When it comes to something buying something with such fractional value, it's simply not worth consumers' time to make that buying the decision. It's definitely not enough to counteract the momentum of a closed wallet.

  • clearly argued (Score:3, Interesting)

    by urbazewski (554143) on Saturday September 13, 2003 @07:04PM (#6953838) Homepage Journal
    I usually end up gnashing my teeth when reading articles about the economics of the internet, but this one was well thought out. It's interesting to contrast his argument that the web and other forms of technology that allow people to produce and distribute their own work will undermine micropayments with the overall trend towards a "winner take all society" or "blockbuster/bestseller society" where fame and fortune are increasingly concentrated on a small minority of winners. (Economist Robert Frank and co-author Phillip Cook outline the argument in their book The Winner Take All Society [amazon.com].)

    The web shows the same pareto distribution that Frank & Cook discuss, with a few sites getting a huge number of hits and the vast majority getting just a few.

    However, Shirky may still be right that the proliferation of free content will prevent even wildly popular sites from turning their fame into fortune. It's also possible that the continued emphasis on blockbusters is a flawed business model that causes publishers/producers to overlook vast markets for a greater variety of content. It's the unwillingness to see beyond the huge profits of a Britney Spears or Madonna album that leads the music industry to pursue shortsighted strategies of squelching online access to music.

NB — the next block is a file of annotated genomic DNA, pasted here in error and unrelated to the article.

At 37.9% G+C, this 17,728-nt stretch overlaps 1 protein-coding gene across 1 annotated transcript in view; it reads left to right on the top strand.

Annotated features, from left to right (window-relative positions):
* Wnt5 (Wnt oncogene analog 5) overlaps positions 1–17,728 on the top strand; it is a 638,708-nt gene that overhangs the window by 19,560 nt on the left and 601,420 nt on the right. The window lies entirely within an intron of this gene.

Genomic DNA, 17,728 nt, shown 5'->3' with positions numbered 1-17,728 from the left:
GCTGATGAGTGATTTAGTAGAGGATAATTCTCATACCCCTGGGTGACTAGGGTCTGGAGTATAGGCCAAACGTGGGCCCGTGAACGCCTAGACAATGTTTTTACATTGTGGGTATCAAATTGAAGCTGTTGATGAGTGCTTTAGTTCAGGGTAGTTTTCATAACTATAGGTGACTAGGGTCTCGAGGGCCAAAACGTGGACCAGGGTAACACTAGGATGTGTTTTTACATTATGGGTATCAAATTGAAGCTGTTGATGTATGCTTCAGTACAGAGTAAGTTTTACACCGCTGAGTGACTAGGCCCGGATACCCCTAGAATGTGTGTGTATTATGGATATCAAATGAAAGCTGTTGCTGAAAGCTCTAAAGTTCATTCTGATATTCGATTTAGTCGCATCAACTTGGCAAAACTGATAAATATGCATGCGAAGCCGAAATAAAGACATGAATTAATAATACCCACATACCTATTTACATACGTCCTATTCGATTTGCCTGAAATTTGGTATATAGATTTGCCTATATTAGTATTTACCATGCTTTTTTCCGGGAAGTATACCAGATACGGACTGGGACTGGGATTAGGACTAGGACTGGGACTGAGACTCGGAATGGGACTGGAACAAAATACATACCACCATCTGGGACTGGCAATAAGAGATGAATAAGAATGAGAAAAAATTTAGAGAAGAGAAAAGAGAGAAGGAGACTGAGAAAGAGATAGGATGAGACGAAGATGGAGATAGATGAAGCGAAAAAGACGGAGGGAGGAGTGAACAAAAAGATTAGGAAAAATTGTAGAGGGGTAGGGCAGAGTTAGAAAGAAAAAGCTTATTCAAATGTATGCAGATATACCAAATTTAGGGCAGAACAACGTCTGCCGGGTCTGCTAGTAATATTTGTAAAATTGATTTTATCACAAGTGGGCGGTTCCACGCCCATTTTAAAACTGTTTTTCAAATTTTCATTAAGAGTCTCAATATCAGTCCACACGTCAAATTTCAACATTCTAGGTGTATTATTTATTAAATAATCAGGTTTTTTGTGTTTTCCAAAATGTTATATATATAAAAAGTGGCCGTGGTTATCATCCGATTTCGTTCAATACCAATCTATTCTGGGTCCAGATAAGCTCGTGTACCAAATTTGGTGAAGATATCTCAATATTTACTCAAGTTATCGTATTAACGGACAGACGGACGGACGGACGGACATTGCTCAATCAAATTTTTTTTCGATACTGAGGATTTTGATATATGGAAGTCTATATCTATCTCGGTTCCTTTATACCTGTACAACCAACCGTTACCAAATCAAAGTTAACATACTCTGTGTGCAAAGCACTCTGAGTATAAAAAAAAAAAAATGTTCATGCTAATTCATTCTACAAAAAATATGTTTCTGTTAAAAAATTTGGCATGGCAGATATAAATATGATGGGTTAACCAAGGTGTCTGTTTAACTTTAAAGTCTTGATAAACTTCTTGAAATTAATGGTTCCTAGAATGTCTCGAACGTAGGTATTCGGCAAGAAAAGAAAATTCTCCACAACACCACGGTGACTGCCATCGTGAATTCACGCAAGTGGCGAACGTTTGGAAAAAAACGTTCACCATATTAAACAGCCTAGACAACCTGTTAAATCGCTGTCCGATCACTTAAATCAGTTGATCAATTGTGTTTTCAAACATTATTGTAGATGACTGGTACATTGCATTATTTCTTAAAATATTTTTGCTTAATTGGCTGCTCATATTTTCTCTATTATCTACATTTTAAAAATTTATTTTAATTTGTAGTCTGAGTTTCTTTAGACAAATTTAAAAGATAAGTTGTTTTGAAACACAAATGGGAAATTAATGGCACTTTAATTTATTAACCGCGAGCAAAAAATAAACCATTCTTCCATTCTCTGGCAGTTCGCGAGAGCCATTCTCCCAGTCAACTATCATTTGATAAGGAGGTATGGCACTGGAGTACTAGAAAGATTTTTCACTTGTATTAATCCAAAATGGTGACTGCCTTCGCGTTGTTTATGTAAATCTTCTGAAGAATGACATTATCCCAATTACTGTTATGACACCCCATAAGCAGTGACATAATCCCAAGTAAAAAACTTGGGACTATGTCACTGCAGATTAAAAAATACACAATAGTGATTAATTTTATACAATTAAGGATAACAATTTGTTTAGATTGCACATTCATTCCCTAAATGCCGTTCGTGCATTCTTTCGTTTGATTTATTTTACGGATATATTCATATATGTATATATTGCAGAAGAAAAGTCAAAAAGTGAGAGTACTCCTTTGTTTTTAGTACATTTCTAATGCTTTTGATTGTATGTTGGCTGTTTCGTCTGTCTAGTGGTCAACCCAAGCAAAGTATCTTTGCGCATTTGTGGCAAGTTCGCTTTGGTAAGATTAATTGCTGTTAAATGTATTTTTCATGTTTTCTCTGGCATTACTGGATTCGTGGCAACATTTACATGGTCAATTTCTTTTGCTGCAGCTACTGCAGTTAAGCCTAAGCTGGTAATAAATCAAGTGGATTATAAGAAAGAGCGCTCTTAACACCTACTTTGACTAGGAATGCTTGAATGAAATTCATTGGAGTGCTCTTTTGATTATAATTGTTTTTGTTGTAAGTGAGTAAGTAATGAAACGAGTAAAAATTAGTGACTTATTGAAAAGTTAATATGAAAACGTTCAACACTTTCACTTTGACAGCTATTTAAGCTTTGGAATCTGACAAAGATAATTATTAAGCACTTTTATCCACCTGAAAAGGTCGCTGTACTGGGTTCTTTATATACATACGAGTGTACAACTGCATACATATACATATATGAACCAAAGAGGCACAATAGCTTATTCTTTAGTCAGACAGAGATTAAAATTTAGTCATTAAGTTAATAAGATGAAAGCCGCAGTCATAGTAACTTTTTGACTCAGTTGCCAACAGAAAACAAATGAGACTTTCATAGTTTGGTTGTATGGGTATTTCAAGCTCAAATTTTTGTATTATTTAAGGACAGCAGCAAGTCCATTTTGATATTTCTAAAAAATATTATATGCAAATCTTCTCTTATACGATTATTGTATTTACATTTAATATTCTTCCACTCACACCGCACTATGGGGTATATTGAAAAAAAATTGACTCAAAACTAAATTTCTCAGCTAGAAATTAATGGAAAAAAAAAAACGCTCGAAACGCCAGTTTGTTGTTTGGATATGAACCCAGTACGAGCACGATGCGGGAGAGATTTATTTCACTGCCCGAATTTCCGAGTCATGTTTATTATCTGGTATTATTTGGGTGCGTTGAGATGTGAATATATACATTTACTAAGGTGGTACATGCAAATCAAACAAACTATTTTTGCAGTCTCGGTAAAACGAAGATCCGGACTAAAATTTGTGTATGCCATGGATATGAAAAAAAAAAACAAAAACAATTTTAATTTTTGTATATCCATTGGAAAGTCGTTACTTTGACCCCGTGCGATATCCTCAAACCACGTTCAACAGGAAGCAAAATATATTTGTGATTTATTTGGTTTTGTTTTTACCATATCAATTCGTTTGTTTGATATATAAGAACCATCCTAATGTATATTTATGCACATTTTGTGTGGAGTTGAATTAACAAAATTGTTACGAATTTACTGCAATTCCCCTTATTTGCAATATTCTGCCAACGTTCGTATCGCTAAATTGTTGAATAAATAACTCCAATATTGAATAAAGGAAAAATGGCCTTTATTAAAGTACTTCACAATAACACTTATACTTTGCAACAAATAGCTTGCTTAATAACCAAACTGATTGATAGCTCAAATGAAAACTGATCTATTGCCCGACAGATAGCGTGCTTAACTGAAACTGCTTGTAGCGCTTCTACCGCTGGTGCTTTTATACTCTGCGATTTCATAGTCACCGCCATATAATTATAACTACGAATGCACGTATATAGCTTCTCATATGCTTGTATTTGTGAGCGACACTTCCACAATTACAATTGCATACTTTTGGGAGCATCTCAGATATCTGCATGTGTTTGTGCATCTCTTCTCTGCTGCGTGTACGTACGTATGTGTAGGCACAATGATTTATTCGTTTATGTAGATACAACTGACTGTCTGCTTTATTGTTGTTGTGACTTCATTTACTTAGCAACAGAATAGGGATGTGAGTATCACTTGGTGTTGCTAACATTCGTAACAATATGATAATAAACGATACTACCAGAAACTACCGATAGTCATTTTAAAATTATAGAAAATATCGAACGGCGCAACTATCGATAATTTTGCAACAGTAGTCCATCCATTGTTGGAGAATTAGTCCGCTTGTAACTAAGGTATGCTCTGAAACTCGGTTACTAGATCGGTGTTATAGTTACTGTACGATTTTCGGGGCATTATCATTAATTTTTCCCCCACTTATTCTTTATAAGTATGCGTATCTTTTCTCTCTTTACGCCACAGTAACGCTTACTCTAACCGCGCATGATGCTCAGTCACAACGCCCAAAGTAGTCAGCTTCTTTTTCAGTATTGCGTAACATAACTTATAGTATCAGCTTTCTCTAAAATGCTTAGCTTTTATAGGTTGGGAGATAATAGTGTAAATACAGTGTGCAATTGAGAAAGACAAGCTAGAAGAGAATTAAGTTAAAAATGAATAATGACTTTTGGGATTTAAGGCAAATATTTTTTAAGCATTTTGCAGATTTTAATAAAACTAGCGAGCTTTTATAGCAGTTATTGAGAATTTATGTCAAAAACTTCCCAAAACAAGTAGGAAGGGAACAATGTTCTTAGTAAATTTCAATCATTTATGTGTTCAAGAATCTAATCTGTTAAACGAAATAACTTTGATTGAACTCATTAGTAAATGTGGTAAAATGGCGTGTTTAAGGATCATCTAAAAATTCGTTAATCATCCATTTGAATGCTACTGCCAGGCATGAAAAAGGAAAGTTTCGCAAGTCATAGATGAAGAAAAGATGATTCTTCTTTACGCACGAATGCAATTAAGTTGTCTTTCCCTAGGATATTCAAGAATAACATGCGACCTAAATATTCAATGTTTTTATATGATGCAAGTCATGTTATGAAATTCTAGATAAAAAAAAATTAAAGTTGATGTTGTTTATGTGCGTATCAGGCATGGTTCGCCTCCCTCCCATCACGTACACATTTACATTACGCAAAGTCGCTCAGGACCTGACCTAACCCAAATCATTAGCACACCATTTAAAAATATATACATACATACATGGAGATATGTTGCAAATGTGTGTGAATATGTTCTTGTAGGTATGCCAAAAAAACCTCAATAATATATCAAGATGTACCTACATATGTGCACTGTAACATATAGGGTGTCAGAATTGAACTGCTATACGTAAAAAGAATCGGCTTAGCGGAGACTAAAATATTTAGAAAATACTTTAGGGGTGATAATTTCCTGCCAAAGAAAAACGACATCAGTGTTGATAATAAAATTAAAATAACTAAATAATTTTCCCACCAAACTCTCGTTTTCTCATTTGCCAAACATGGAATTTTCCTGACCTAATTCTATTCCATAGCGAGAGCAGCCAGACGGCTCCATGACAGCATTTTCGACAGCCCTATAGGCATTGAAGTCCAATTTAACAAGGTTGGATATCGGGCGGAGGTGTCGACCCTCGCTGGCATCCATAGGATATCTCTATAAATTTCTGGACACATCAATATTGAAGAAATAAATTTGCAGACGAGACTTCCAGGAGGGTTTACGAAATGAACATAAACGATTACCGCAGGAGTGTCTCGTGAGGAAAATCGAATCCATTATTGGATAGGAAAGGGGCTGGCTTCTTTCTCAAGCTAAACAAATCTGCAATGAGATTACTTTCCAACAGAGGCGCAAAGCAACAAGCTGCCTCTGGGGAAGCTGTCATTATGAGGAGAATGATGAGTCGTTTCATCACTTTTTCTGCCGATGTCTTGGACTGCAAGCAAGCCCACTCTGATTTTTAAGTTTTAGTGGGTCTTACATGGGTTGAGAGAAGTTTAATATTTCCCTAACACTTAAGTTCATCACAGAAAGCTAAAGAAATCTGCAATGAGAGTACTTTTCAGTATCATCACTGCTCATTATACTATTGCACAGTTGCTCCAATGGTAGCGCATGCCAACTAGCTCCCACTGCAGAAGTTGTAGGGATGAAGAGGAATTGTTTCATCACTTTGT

• by xanderwilson (662093) on Saturday September 13, 2003 @07:04PM (#6953840) Homepage
    The author uses two pretty low-quality examples. Just as people are loathe to pay $20 shareware for software worth about $5, the two examples (.10 for PowerPoint slides) don't sound worth it either. When valuable content comes priced at or below their value--that's when Micropayments have a chance to succeed. Not when people continue to follow the paradigm of overcharging customers, just on a smaller scale now.

    I thought McCloud's comic was well worth the 25 cents and BitPass was pretty easy to use. I might experiment with it on a future project of my own--alongside free content.

    I don't remember exactly what separates a "micropayment" from a "small payment," but consider the apparent success of iTunes. I've talked to a lot of people who are amazed at how easy it is to click and buy--at $.99 even--and they're more willing to spend than they thought they were. Can people find these same songs for free? Probably. But they're paying for how much more convenient the paid service is to them than the free version.

    I'd love to see how well or how poorly McCloud has done with his comic. Here's someone who has demonstrated his value to the consumer in the past with both free and priced content. I think finding out if people were willing to follow HIM from free to .25 will be more telling than this article.
  • by clovercase (707041) on Saturday September 13, 2003 @07:40PM (#6954006) Homepage
    i think the most critical components to getting a micropayment system off the ground are:
    • seamless integration with web-browsing experience
    • trusted intermediary handling the payments
    i think that google is perefectly situated at the moment to use its widespread goodwill for this purpose. the micropayment system could be integrated into the google toolbar [google.com]. users would prepay a certain amount to google that would reside in their account (google would keep a commission, say 10%). the balance on your account would be listed right on the toolbar, and whenever you visited a site requesting a micropayment, a message would appear on the toolbar (not an annoying dialog box) providing you with the following options: 1) never pay micropayments on this site 2) pay this site this time but ask me again next time 3) always pay micropayments for this site (unless the publisher changes the price required).

    the amounts being charged would always be displayed, as would the running balance of your account.
  • by Pharmboy (216950) on Saturday September 13, 2003 @08:30PM (#6954220) Journal
    An observant person (don't seem to be a lot around here) will have noticed that one of the few pay-for-access web sites that actually have customers is the one owned by the Wall Street Journal.